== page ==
Then add a "smoothing capacitor" in parallel with the "bottom" resistor. The capacitor needs to filter the rectified AC but it needs to respond fast-enough to show changes in voltage so an RC time constant of about 1 second should be a good start. (You'll need a fairly-large capacitor... i.e. 1uF and 1M ohm is 1-second.)

But this sensor has to be phisically calibrated beforehand.

You probably should do a calibration in software, at least to remove the diode drop. If you have a multimeter you can measure the actual AC voltage and the ADC readings at 1V and 12V, then use the map() function to make a linear calibration.

DVDdoug: Of course, you'll need a [u]voltage divider[/u]. The values are not critical, but the ratio is. Resistors that sum-up to around 10K are good. The voltage divider goes on the Arduino-side of the diode.

Analog input wants no more than 10k input impedance - so the parallel value of the two resistors matters. Higher value means less current flowing through the resistors, less heat, less losses; and in this situation a smaller capacitor required to keep the signal stable.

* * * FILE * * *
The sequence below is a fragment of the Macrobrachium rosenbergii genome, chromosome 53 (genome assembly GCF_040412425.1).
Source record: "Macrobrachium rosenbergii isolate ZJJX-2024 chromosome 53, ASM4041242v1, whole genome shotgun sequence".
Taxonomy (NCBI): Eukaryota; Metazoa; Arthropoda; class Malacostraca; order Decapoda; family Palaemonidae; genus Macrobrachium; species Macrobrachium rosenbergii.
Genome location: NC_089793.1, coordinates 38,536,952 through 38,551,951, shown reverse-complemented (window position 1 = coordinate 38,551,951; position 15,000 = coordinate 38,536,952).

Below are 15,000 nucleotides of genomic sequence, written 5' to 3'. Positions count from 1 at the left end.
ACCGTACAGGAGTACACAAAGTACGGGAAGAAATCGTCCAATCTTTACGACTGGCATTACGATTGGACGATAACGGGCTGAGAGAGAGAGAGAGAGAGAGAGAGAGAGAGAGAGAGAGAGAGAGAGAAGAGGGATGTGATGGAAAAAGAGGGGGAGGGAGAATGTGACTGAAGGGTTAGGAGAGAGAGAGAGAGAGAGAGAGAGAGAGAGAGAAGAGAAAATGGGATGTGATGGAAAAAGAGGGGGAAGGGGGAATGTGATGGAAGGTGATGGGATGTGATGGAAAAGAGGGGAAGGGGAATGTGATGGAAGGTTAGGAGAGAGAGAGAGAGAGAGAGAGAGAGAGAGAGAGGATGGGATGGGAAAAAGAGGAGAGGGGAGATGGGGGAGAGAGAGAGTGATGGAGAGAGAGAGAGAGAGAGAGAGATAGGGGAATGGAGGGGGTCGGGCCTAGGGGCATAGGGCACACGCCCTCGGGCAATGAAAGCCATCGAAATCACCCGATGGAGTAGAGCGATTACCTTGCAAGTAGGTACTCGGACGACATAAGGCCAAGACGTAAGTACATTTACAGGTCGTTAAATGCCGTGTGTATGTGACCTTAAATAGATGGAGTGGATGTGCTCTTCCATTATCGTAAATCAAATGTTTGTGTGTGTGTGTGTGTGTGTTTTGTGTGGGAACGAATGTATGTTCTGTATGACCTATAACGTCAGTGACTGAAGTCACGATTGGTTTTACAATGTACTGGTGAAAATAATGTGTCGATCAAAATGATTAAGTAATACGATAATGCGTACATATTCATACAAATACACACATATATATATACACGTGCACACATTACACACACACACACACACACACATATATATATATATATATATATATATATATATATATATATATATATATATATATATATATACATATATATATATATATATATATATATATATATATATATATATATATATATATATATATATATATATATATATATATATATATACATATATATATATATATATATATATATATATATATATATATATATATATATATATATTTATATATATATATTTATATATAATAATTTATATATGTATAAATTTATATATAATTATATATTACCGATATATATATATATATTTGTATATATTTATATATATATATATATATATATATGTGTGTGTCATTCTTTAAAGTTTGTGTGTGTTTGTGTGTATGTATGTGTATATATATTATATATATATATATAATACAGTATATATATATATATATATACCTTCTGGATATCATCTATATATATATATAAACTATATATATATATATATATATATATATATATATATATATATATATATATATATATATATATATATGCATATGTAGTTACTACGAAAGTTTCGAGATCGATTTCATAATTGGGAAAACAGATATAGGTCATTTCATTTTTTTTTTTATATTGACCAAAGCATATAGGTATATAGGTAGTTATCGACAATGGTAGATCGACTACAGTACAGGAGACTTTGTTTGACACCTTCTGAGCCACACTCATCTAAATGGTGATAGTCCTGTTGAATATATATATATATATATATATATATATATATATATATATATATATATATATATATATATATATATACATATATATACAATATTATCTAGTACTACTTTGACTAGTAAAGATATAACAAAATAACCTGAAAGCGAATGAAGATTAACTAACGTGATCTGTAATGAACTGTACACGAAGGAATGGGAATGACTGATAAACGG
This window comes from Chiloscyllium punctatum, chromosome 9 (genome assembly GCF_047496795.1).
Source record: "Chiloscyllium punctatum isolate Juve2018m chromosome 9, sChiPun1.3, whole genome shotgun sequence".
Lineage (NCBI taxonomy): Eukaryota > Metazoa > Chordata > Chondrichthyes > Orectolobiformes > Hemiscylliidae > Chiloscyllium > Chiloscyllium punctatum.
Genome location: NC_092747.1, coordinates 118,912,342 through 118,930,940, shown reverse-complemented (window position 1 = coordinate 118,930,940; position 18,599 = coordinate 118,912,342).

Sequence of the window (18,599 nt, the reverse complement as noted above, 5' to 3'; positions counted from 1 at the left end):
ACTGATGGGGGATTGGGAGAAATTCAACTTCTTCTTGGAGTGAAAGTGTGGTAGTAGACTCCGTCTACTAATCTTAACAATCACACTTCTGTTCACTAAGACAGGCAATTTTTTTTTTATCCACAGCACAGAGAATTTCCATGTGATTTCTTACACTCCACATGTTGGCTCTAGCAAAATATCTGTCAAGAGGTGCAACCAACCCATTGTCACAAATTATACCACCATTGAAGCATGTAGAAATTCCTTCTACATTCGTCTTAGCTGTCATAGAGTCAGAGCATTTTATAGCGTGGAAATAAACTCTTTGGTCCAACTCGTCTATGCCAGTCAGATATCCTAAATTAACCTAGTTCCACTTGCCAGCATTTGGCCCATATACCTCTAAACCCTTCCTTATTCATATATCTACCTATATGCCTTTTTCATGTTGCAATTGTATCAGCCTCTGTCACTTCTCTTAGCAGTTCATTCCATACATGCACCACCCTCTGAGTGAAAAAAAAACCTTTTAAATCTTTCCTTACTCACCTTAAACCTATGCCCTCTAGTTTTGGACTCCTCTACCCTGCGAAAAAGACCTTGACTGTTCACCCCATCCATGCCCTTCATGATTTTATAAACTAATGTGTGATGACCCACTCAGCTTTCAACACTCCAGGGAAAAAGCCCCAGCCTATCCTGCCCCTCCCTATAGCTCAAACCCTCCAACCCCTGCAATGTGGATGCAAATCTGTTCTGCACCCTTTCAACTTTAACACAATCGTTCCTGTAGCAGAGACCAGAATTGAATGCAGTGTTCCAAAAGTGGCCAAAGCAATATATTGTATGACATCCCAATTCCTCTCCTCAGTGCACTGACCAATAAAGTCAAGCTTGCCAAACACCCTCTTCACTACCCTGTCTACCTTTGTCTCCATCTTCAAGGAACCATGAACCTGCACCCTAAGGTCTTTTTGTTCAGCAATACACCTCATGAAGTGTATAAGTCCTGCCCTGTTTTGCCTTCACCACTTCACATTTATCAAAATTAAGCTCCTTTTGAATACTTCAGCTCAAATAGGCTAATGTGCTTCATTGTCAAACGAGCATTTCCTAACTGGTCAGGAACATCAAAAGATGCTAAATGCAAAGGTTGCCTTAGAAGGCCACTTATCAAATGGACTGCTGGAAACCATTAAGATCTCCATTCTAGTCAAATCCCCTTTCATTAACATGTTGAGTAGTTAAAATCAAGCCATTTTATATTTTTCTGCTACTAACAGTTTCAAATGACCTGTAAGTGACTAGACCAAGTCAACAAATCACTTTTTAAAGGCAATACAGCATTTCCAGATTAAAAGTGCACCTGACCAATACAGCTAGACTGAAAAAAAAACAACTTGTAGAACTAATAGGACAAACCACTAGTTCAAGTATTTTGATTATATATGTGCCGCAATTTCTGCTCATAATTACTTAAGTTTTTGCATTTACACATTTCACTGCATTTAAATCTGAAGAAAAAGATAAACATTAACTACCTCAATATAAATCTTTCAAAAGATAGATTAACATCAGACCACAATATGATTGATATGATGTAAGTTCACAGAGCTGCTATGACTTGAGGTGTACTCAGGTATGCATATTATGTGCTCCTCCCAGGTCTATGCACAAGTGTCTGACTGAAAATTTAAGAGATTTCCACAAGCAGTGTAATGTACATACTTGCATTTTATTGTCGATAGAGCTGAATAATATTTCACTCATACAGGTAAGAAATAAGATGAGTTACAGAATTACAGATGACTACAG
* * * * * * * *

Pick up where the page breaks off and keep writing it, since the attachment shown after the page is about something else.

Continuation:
In this case, with a 1:18 ratio, 10k & 180k would do fine. A 1µF cap gives 180 ms RC time constant, that's OK for what is presumably a 50 or 60 Hz signal. Maybe a bit bigger: 2µ2 or 3µ3 for even more stability but of course slower reaction.

Thanks everybody!!

In fact my circuit will read three fixed AC voltages (8.0, 9.0 and 11.5) and zero volts from a circuit that lights a 12V halogen lamp in these three different intensities (voltages). So there’s no need to map the whole scale, from 0 to 12V, just these three values. Is there a simple way to do it?

This attached circuit would be something like I need, right? The two resistors have to be adjusted on their ratio and it only doesn’t have the resistor part of the RC time constant, but has a 5V Zener across the arduino’s analog input. Is the zener really needed?

Thanks so much!